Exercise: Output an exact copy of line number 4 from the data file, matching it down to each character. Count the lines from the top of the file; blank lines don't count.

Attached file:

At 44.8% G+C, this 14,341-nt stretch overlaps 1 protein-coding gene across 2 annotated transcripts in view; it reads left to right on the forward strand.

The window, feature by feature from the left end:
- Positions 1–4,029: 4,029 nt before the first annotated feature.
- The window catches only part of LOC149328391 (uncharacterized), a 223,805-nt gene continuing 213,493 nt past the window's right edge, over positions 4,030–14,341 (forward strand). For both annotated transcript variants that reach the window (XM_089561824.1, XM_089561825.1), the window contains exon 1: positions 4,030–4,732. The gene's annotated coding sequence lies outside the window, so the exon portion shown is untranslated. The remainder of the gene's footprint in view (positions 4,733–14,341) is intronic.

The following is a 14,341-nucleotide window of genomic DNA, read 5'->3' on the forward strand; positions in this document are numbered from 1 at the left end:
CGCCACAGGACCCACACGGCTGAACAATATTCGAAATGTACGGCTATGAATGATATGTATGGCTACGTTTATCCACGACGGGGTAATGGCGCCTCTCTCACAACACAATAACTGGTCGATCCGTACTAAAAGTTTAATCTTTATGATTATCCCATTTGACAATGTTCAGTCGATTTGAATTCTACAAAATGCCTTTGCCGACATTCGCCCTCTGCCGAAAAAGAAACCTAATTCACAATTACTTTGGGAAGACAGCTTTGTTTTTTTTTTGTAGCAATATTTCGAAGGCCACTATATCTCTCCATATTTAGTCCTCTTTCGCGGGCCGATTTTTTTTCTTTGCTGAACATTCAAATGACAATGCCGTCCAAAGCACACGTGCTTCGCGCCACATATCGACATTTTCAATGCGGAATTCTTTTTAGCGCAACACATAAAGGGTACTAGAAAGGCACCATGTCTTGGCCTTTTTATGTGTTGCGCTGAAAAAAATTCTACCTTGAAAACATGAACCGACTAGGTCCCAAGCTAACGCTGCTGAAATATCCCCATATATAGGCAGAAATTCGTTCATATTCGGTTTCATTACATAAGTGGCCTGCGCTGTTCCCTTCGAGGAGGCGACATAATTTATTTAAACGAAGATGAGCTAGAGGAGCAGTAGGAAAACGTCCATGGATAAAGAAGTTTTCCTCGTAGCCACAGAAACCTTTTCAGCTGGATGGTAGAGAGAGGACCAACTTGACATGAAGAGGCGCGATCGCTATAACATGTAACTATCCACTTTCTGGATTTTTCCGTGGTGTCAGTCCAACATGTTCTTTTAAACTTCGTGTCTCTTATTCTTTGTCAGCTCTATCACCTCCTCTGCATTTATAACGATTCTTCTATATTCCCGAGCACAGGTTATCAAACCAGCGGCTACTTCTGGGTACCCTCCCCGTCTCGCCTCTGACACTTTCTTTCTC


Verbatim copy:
- The window catches only part of LOC149328391 (uncharacterized), a 223,805-nt gene continuing 213,493 nt past the window's right edge, over positions 4,030–14,341 (forward strand). For both annotated transcript variants that reach the window (XM_089561824.1, XM_089561825.1), the window contains exon 1: positions 4,030–4,732. The gene's annotated coding sequence lies outside the window, so the exon portion shown is untranslated. The remainder of the gene's footprint in view (positions 4,733–14,341) is intronic.